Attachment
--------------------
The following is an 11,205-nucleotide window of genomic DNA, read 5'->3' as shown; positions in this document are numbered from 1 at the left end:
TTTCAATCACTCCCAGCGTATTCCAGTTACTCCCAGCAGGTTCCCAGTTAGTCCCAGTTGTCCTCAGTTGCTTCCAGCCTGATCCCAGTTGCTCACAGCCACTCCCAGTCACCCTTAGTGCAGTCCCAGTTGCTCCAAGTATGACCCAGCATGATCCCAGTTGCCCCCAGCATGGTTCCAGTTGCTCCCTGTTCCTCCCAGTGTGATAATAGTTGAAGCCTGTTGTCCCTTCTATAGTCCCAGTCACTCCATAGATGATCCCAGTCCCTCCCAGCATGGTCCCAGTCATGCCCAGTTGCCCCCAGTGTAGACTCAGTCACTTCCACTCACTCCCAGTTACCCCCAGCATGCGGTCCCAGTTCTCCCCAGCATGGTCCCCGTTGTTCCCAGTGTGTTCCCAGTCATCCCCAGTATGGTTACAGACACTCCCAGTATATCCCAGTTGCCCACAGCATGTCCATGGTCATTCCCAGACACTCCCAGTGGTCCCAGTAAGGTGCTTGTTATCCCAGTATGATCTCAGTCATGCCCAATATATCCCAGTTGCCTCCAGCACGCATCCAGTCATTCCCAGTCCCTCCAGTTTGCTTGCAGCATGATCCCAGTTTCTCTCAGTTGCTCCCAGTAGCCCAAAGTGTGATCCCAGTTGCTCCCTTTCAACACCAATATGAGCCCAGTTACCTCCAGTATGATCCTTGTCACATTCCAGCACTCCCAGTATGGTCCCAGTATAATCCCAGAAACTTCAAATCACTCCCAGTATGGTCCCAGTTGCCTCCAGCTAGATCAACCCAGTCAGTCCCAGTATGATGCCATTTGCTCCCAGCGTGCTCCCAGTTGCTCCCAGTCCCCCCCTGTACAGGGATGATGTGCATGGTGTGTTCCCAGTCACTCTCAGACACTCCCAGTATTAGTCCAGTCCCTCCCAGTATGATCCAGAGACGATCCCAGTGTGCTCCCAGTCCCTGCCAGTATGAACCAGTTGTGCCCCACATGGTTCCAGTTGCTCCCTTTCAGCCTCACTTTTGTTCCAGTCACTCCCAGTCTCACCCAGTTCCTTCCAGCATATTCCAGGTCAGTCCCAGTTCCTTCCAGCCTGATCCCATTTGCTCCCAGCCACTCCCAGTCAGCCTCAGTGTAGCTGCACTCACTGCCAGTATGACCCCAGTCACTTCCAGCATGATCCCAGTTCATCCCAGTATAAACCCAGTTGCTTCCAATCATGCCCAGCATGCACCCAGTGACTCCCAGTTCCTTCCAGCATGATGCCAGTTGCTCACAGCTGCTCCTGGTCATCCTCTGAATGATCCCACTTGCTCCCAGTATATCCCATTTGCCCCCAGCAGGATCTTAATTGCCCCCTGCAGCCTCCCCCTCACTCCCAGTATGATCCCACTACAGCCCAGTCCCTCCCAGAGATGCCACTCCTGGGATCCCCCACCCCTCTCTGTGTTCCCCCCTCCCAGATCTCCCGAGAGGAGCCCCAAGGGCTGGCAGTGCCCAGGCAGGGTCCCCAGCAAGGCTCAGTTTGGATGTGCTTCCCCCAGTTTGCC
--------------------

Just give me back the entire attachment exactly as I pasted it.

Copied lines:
The following is an 11,205-nucleotide window of genomic DNA, read 5'->3' as shown; positions in this document are numbered from 1 at the left end:
TTTCAATCACTCCCAGCGTATTCCAGTTACTCCCAGCAGGTTCCCAGTTAGTCCCAGTTGTCCTCAGTTGCTTCCAGCCTGATCCCAGTTGCTCACAGCCACTCCCAGTCACCCTTAGTGCAGTCCCAGTTGCTCCAAGTATGACCCAGCATGATCCCAGTTGCCCCCAGCATGGTTCCAGTTGCTCCCTGTTCCTCCCAGTGTGATAATAGTTGAAGCCTGTTGTCCCTTCTATAGTCCCAGTCACTCCATAGATGATCCCAGTCCCTCCCAGCATGGTCCCAGTCATGCCCAGTTGCCCCCAGTGTAGACTCAGTCACTTCCACTCACTCCCAGTTACCCCCAGCATGCGGTCCCAGTTCTCCCCAGCATGGTCCCCGTTGTTCCCAGTGTGTTCCCAGTCATCCCCAGTATGGTTACAGACACTCCCAGTATATCCCAGTTGCCCACAGCATGTCCATGGTCATTCCCAGACACTCCCAGTGGTCCCAGTAAGGTGCTTGTTATCCCAGTATGATCTCAGTCATGCCCAATATATCCCAGTTGCCTCCAGCACGCATCCAGTCATTCCCAGTCCCTCCAGTTTGCTTGCAGCATGATCCCAGTTTCTCTCAGTTGCTCCCAGTAGCCCAAAGTGTGATCCCAGTTGCTCCCTTTCAACACCAATATGAGCCCAGTTACCTCCAGTATGATCCTTGTCACATTCCAGCACTCCCAGTATGGTCCCAGTATAATCCCAGAAACTTCAAATCACTCCCAGTATGGTCCCAGTTGCCTCCAGCTAGATCAACCCAGTCAGTCCCAGTATGATGCCATTTGCTCCCAGCGTGCTCCCAGTTGCTCCCAGTCCCCCCCTGTACAGGGATGATGTGCATGGTGTGTTCCCAGTCACTCTCAGACACTCCCAGTATTAGTCCAGTCCCTCCCAGTATGATCCAGAGACGATCCCAGTGTGCTCCCAGTCCCTGCCAGTATGAACCAGTTGTGCCCCACATGGTTCCAGTTGCTCCCTTTCAGCCTCACTTTTGTTCCAGTCACTCCCAGTCTCACCCAGTTCCTTCCAGCATATTCCAGGTCAGTCCCAGTTCCTTCCAGCCTGATCCCATTTGCTCCCAGCCACTCCCAGTCAGCCTCAGTGTAGCTGCACTCACTGCCAGTATGACCCCAGTCACTTCCAGCATGATCCCAGTTCATCCCAGTATAAACCCAGTTGCTTCCAATCATGCCCAGCATGCACCCAGTGACTCCCAGTTCCTTCCAGCATGATGCCAGTTGCTCACAGCTGCTCCTGGTCATCCTCTGAATGATCCCACTTGCTCCCAGTATATCCCATTTGCCCCCAGCAGGATCTTAATTGCCCCCTGCAGCCTCCCCCTCACTCCCAGTATGATCCCACTACAGCCCAGTCCCTCCCAGAGATGCCACTCCTGGGATCCCCCACCCCTCTCTGTGTTCCCCCCTCCCAGATCTCCCGAGAGGAGCCCCAAGGGCTGGCAGTGCCCAGGCAGGGTCCCCAGCAAGGCTCAGTTTGGATGTGCTTCCCCCAGTTTGCC